How to Work in Costa Rica 2021


Costa Rica is full of immigrants who travel to the country for its beautiful environment and high quality of life. If you want to stay there, however, you will run into the difficult legal obstacles surrounding employment. The Costa Rican government does not make it easy for foreigners to get their work permit, but there are several loopholes and paths to success that apply to people in different situations.


Question 1 of 5:Can I get a job in Costa Rica?

1You can work remotely from Costa Rica without a work permit. The most straightforward option for many immigrants is to work online for a company based outside of Costa Rica, or to work as a freelancer for foreign clients. You do not need a work permit for this as long as your work is unrelated to Costa Rica.

You still need to apply for a residency permit to stay in Costa Rica once your visa expires (30–90 days for a tourist visa, depending on your nationality). The big advantage is that this does not need to be a"permanent residency permit,"which is notoriously hard to get. As long as you earn at least $US2,500 per month, you can get a permit as a rentista.

2Work permits are only given to irreplaceable workers. Work permits are extremely difficult to get, as Costa Rican law requires employers to hire Costa Rican nationals if possible. If you have specialized or high-demand skills and can find an job offer in Costa Rica, you and your potential employer can apply for a work permit through the Dirección General de Migración. This process may take months, and will likely fail if the job could reasonably be filled by a Costa Rican.

You are allowed to travel to Costa Rica before submitting the application. Request a provisional visa from the Costa Rica consulate in your country.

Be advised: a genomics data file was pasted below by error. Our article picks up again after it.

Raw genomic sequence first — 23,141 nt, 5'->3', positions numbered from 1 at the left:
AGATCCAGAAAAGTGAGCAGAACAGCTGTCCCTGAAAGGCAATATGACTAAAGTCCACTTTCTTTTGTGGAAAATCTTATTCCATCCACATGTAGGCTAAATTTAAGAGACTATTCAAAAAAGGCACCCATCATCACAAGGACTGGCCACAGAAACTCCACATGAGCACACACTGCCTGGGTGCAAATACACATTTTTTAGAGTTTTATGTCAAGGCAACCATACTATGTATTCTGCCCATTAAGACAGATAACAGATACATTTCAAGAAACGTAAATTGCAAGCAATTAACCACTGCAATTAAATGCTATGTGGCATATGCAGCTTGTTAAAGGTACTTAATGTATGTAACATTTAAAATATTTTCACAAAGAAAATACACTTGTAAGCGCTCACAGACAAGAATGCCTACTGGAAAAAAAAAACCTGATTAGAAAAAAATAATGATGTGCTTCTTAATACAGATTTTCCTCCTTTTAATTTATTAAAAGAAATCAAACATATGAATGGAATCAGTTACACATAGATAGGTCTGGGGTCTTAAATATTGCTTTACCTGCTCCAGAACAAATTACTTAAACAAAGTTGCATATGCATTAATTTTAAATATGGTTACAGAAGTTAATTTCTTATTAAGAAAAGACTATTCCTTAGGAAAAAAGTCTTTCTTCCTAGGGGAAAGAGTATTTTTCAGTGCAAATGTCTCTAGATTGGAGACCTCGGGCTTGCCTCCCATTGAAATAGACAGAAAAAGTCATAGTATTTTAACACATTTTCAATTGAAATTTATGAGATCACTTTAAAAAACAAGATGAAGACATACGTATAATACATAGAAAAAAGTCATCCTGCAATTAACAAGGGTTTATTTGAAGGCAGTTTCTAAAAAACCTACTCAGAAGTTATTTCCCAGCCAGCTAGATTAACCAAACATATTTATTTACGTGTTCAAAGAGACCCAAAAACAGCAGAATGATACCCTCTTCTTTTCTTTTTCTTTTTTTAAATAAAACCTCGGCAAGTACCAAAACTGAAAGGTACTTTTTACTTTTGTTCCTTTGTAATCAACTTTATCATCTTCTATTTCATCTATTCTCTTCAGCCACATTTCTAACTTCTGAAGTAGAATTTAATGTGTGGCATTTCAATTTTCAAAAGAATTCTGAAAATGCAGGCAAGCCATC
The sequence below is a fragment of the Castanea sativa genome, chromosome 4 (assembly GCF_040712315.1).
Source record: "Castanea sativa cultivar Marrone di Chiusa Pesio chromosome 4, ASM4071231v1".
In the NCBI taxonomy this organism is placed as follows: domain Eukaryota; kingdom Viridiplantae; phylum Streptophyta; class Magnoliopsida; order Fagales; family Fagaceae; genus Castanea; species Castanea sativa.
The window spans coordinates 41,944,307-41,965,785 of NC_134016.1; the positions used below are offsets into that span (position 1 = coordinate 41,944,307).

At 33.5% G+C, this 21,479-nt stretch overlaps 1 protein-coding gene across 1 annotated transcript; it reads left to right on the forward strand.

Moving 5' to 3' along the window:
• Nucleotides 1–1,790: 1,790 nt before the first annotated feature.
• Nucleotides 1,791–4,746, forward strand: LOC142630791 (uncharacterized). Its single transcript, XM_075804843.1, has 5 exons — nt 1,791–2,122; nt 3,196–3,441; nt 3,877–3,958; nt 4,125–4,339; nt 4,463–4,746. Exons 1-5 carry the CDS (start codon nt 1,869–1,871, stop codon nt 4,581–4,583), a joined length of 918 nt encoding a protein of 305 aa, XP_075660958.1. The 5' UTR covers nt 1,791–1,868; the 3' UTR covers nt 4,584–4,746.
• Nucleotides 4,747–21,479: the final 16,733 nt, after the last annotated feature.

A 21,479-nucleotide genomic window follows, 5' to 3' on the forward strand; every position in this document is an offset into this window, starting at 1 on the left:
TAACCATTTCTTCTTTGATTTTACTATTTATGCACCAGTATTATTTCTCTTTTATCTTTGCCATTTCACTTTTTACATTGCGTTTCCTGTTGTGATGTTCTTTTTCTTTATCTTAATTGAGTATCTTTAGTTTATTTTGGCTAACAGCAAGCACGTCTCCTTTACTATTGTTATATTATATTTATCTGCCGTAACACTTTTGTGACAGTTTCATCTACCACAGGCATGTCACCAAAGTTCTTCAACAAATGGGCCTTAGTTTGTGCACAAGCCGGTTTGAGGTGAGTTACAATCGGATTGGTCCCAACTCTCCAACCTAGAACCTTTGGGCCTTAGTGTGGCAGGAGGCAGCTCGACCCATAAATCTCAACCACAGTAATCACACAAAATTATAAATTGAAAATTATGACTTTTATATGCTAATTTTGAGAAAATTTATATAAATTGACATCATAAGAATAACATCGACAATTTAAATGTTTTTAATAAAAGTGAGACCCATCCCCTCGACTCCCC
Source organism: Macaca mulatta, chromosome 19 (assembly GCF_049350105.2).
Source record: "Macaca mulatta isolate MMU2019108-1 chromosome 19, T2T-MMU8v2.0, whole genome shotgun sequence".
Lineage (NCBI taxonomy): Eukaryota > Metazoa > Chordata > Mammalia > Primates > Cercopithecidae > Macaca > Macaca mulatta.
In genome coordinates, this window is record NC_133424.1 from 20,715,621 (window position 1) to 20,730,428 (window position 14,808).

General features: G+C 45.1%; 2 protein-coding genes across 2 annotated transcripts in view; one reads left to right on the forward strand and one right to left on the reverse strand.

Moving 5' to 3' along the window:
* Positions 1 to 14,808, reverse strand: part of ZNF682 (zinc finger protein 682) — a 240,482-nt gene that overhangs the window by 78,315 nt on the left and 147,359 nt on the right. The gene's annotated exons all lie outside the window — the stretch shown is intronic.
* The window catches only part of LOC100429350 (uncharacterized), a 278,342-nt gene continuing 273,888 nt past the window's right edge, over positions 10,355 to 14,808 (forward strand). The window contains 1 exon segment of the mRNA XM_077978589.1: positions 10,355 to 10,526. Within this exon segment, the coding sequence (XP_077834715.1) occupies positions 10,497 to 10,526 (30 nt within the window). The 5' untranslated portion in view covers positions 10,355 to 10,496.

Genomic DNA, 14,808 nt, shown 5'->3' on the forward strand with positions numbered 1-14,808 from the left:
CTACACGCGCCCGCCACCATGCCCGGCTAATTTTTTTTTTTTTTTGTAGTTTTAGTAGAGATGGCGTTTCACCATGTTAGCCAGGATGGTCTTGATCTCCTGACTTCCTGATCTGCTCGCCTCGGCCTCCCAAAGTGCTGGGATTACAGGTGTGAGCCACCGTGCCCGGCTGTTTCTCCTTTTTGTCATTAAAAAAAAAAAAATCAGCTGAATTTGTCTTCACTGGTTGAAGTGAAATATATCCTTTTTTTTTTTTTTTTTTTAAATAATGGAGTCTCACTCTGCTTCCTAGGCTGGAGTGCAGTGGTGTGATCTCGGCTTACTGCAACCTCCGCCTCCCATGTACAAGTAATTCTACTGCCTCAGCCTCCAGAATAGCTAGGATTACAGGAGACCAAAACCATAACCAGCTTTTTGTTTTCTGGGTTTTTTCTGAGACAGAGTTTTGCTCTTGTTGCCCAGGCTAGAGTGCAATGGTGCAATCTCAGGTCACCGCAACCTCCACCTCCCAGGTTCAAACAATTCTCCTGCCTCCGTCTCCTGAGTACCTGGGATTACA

There is an exception for Canadians under 35, described later in this article.

3You may own a business, but not work in it. If you have the funds to run a business, you are legally allowed to hire Costa Ricans, oversee operations as manager and owner, and receive an income. This is possible under any kind of temporary residence permit, such as the rentista permit. However, you cannot participate in any of the day-to-day labor; this must be done by Costa Ricans or people with permanent residency.

4You gain the right to work through marriage or three years of residency. A permanent residency permit allows a foreign citizen to work any type of job in Costa Rica. Unfortunately, this has strict requirements. To apply for this status, you must hold a temporary residence permit (not tourist visas) for three years. If you are married to a Costa Rican citizen, or have a Costa Rican parent or child, you can apply for a temporary residence permit as a spouse or relative. Unlike normal temporary residence permits, this one will allow you to work.

Question 2 of 5:How can I work in Costa Rica as a Canadian?

1Canadian citizens aged 18 to 35 may qualify for an easier application. The Youth Mobility program is a special arrangement between the two countries that makes it much easier to work in Costa Rica for temporary stays (up to one year). Besides meeting the citizenship and age requirements, you'll need the following to qualify: